TITLE

Seizures of inconvenience? Policy, discretion and accidental discoveries in policing the illegal wildlife trade at the Norwegian border

AUTHOR(S)
Runhovde, Siv
PUB. DATE
October 2015
SOURCE
Crime, Law & Social Change;Oct2015, Vol. 64 Issue 2/3, p177
SOURCE TYPE
Academic Journal
DOC. TYPE
Article
ABSTRACT
The illegal wildlife trade is among the fastest growing categories of transnational crime and is increasingly characterized as a problem by law enforcement authorities internationally and in Norway. This article examines the policing of illegal trade in wildlife at the Norwegian border. Wildlife trade is regulated by the Convention on International Trade in Endangered Species of Wild Fauna and Flora (CITES). Observations and interviews with Norwegian customs inspectors show that the detection of wildlife is not a priority when inspectors make risk assessments of control objects. I argue that this is largely because the Norwegian Customs and Excise's organizational strategies and distribution of resources are directed towards other flows of illegal goods at the expense of wildlife. The considerable professional discretion the inspectors are allowed to exercise does not promote the enforcement of CITES. The inspectors see such cases as complicated, time consuming and unrewarding in terms of penalties upon prosecution. Seizures of wildlife are often accidental rather than planned. The findings indicate a need to reinforce and fully implement existing legislation on illegal wildlife trade at both the policy and on-site levels.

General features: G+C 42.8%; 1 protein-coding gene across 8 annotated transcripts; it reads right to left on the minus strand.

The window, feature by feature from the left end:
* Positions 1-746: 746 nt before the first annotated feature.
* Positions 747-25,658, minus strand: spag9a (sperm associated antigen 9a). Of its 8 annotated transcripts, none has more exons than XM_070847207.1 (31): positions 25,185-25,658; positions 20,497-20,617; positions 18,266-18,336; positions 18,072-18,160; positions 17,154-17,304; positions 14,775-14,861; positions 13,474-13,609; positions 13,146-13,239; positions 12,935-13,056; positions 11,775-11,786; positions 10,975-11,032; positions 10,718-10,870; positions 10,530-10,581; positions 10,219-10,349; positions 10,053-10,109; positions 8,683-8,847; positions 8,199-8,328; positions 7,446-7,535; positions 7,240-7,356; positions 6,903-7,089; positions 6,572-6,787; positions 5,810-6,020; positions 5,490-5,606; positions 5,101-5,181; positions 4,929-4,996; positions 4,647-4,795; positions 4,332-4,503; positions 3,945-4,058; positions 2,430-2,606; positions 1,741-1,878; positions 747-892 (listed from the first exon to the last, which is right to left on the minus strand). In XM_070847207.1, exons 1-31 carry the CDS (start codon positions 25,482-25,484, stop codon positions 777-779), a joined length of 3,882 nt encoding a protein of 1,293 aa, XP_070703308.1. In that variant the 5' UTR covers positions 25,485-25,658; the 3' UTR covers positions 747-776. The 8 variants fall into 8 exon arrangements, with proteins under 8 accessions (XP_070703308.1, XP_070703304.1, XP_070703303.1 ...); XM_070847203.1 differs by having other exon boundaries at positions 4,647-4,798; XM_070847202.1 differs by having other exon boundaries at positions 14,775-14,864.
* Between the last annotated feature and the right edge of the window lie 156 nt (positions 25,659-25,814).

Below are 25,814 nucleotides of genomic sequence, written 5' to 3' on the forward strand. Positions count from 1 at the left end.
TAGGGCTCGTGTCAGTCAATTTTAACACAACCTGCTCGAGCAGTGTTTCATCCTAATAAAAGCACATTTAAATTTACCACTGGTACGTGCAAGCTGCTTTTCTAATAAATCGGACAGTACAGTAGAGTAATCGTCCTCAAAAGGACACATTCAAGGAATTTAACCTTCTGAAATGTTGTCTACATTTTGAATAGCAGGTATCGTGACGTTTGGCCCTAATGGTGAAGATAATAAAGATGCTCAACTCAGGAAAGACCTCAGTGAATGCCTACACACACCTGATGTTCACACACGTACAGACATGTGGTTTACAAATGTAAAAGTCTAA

ACCESSION #
111555391

 

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